Oystercatcher Diaries 2019: Field Week 2


By Susan Heath

On Wednesday I was joined by Alan Wilde and GCBO shorebird technician Taylor Bennett for a tour of West Galveston Bay and Swan Lake. First off – it was cold! If you know me at all, you know I don’t do cold. I live in Texas for a reason and not being cold is a big part of it. I wore two shirts, long underwear, waders, two coats, gloves, a winter hat and a neck gator. Did I still get cold? Yes a little bit! I am very much looking forward to the warm weather ahead. At least it wasn’t foggy or raining!

When we headed out from the boat ramp, the pair that nests on the small islands there flew over and circled us calling. I guess they are still upset about our attempt to trap them last week! We figured they didn’t have a nest if they had so much time to harass us so we headed to Jones Bay. P3 & unbanded were still incubating their two eggs, but the other two pairs there were still loafing around so we moved on.

We haven’t been able to check on ET & A8A because of the weather so I was anxious to check them out today. We headed down the GIWW towards Harbor Walk but we didn’t see them. We did find a few non-paired birds though including XJ and U8U. XJ was banded as a chick way back in 2013 in Jones Bay.

photo by Alan Wilde

He/she is old enough to breed but we haven’t seen it paired with anyone. U8U was the last chick to fledge in 2018 and is from the Swan Lake area.

photo by Alan Wilde

Last year at the end of the season we did some exploring and we found another pair (XE & unbanded) farther down the GIWW so we went down to see what they were up to. They were hanging out where we saw them last year but didn’t have a nest so we headed back up the GIWW. We found ET & A8A hanging out on a tiny island where they attempted to nest last year. They weren’t successful there but if they start now, they might be able to pull it off.

We were heading for Marker 52 and North Deer when we noticed a guy waving at us from a small boat that appeared to be anchored. Uh oh. Sure enough, their motor had died and they were stranded. They weren’t dressed very warmly and they looked pretty cold! They said they needed to go to Offatt’s Bayou near Moody Gardens. A long haul, literally! We strung a line between the two boats and to off up the GIWW passing between Marker 52 and North Deer. That allowed us to check on the birds there with binoculars as we passed. None of them appeared to have nests. It took over an hour to get the broken boat and it’s passengers to the boat ramp they had launched from. I have never been in Offatt’s Ba you so it was pretty comical with the guy in the boat being towed yelling instructions at us to avoid reefs and rocks and other hidden treasures as we made our way to English Bayou (a place neither Alan nor I had ever heard of!). We got them safely to their dock and they were of course very thankful! Pay it forward folks.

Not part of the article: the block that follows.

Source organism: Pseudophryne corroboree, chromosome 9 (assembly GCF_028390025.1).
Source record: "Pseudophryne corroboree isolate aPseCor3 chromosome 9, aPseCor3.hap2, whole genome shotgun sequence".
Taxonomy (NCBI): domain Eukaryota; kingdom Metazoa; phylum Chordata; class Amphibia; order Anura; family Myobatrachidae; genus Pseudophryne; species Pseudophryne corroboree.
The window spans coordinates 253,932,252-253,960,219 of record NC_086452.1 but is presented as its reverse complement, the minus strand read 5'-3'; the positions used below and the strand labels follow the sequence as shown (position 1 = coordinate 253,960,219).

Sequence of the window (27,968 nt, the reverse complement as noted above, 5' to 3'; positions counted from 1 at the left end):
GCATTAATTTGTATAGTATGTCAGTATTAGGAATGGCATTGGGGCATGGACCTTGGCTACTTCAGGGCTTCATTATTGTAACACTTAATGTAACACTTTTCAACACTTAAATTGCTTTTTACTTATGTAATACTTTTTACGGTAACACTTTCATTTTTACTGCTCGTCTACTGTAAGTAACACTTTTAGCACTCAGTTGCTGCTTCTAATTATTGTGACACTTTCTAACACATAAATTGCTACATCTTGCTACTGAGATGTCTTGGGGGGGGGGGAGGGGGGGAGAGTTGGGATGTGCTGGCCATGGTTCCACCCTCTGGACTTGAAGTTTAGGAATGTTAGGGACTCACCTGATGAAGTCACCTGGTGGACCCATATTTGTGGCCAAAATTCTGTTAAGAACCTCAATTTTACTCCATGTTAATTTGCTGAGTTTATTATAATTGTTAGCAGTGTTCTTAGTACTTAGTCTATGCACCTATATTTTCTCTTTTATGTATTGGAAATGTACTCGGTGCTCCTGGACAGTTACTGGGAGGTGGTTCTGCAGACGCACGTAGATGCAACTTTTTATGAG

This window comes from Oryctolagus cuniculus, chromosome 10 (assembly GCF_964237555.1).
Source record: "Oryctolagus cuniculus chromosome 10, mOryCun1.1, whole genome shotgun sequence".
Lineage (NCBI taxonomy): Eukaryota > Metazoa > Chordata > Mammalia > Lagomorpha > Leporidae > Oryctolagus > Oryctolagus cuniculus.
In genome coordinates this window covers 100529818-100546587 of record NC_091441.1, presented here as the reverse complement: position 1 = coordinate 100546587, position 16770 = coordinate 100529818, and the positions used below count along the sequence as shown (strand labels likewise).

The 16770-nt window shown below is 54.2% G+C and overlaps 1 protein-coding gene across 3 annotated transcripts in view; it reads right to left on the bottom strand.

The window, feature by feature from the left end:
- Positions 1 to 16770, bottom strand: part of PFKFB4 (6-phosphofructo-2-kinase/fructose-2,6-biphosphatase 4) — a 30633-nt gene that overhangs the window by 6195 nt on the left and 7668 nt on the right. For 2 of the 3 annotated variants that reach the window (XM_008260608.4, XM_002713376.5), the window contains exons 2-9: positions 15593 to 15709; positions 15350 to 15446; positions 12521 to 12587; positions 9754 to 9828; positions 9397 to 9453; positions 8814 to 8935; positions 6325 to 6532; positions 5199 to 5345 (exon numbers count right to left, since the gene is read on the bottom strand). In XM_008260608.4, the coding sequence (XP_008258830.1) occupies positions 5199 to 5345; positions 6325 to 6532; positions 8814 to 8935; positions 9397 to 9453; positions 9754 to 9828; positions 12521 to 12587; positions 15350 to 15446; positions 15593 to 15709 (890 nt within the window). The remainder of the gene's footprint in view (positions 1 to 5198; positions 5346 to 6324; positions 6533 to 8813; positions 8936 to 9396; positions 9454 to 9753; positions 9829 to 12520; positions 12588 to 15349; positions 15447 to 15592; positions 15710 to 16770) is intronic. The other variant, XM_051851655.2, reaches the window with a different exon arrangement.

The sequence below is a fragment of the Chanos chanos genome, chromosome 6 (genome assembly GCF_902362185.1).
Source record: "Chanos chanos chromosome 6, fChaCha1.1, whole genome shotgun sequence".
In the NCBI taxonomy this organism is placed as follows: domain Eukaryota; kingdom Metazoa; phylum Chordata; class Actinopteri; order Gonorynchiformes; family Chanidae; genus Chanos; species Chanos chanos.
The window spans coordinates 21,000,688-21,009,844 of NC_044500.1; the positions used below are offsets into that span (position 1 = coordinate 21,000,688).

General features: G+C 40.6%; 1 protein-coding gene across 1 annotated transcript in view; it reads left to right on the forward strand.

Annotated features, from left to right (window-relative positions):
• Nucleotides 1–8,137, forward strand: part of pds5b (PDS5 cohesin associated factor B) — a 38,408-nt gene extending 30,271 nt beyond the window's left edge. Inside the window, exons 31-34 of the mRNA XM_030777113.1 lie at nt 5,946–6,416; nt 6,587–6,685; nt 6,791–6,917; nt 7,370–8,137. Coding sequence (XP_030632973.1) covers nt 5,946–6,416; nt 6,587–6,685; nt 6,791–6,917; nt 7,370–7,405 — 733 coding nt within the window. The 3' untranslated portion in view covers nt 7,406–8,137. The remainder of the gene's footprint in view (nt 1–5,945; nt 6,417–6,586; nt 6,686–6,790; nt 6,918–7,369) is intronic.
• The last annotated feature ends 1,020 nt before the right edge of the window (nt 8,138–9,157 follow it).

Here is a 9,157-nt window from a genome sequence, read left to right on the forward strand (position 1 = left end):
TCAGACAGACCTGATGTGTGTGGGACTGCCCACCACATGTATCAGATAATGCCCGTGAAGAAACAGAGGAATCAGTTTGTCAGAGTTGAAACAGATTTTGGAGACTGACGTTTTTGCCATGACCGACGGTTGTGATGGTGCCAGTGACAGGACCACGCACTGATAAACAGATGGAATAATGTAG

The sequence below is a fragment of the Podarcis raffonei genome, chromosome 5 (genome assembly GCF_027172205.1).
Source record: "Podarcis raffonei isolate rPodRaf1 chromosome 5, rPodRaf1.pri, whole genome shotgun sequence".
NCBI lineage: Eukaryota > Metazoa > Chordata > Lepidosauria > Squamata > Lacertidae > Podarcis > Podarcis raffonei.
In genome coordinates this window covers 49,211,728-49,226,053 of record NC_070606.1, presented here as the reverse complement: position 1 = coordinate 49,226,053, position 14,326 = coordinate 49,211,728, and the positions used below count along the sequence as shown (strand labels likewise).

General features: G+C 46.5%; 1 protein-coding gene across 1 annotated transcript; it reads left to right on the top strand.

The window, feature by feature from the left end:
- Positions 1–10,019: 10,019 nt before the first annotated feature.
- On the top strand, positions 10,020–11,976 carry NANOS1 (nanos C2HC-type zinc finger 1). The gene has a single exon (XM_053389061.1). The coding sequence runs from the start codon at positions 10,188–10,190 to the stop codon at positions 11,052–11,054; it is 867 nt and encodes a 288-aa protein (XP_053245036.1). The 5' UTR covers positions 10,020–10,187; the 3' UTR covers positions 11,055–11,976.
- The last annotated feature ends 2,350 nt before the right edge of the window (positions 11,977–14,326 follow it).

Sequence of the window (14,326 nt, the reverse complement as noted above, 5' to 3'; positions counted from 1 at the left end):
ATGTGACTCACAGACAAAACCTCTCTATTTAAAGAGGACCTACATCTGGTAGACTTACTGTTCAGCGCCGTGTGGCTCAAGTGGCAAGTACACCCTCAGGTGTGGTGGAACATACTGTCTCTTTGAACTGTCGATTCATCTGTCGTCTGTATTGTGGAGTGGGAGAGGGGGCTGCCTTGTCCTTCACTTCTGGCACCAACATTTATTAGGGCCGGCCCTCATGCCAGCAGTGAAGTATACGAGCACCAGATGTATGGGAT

photo by Taylor Bennett

Once we got back out of Offatt’s Bayou we checked on Struve Luci the island nearest there. KR & unbanded were still incubating but they had lost an egg somehow and now only had one left. I don’t think it hatched as they weren’t acting like they had a chick and the eggs haven’t been there long enough so I’m not sure what happened. There aren’t many gulls around there. Another mystery.

photo by Alan Wilde

12 & unbanded had laid a new egg to replace their nest that was overwashed but the other three pairs there are still thinking things over I guess as none of them had nests.

We headed up towards Swan Lake the other area we haven’t been to check yet because of the weather but neither of the pairs along the Galveston Bay shoreline were home. In Swan Lake proper we found 11 & unbanded hanging out on one of the breakwaters. Their nesting territory is pretty much completely washed away at the point. I’m hoping to be able to do some restoration to help them out soon. I figured K7 & unbanded would have a nest because they always nest early and sure enough we found K7 incubating three lovely eggs.

photo by Susan Heath

We approached R5 & X3’s territory and were greeted with this.

photo by Alan Wilde

We didn’t think the R5 & X3 were there so we went to check on L5 & unbanded. They were hanging out on a reef enjoying the sunshine. Their territory is poor and I can’t remember the last time they even tried to lay a nest. Keep that in mind when reading what happened next. As we passed by R5 & X3’s territory on the way to L5 & unbanded some of the pelicans flew and R5 & X3 came flying out with them. So they were there! They flew to a nearby breakwater so when we were done with L5 & unbanded we went to see if R5 & X3 had a nest. They didn’t but they did have a very nice scrape prepared. When we came back around the other side of the island, L5 & unbanded were standing in R5 & X3’s territory like they owned it. Oh boy. R5 & X3 came flying over and landed about 20 feet away from the intruders. L5 & unbanded started displaying and calling and R5 & X3 just stood there watching them without reacting. That must have really frustrated L5 & unbanded because next thing we knew, one of them was dive bombing R5 & X3. It appeared there was actual physical contact! Finally R5 & X3 took to the air in hot pursuit and an aerial battle ensued. I don’t think L5 & unbanded will be successful in taking over that territory but you have to give them props for trying!